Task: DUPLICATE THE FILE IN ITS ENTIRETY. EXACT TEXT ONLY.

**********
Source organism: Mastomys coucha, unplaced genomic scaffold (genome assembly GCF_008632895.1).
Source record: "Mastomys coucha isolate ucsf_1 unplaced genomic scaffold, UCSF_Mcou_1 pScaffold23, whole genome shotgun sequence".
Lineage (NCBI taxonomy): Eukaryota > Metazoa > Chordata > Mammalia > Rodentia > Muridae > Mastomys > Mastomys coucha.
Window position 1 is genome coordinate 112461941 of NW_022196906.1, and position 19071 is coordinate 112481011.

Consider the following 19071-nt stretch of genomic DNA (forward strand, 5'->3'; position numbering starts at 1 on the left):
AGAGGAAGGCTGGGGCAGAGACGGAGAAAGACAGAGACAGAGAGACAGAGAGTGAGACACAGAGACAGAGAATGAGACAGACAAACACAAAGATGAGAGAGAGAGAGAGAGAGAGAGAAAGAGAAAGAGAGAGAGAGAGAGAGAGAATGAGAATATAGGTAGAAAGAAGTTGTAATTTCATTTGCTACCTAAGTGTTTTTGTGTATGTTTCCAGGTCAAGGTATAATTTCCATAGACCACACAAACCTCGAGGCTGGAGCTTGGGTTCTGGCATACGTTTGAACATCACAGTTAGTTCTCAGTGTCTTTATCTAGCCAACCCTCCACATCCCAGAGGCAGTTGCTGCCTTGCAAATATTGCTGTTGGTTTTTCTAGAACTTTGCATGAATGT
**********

Source organism: Mastomys coucha, unplaced genomic scaffold (genome assembly GCF_008632895.1).
Source record: "Mastomys coucha isolate ucsf_1 unplaced genomic scaffold, UCSF_Mcou_1 pScaffold23, whole genome shotgun sequence".
Lineage (NCBI taxonomy): Eukaryota > Metazoa > Chordata > Mammalia > Rodentia > Muridae > Mastomys > Mastomys coucha.
Window position 1 is genome coordinate 112461941 of NW_022196906.1, and position 19071 is coordinate 112481011.

Consider the following 19071-nt stretch of genomic DNA (forward strand, 5'->3'; position numbering starts at 1 on the left):
AGAGGAAGGCTGGGGCAGAGACGGAGAAAGACAGAGACAGAGAGACAGAGAGTGAGACACAGAGACAGAGAATGAGACAGACAAACACAAAGATGAGAGAGAGAGAGAGAGAGAGAGAAAGAGAAAGAGAGAGAGAGAGAGAGAGAATGAGAATATAGGTAGAAAGAAGTTGTAATTTCATTTGCTACCTAAGTGTTTTTGTGTATGTTTCCAGGTCAAGGTATAATTTCCATAGACCACACAAACCTCGAGGCTGGAGCTTGGGTTCTGGCATACGTTTGAACATCACAGTTAGTTCTCAGTGTCTTTATCTAGCCAACCCTCCACATCCCAGAGGCAGTTGCTGCCTTGCAAATATTGCTGTTGGTTTTTCTAGAACTTTGCATGAATGT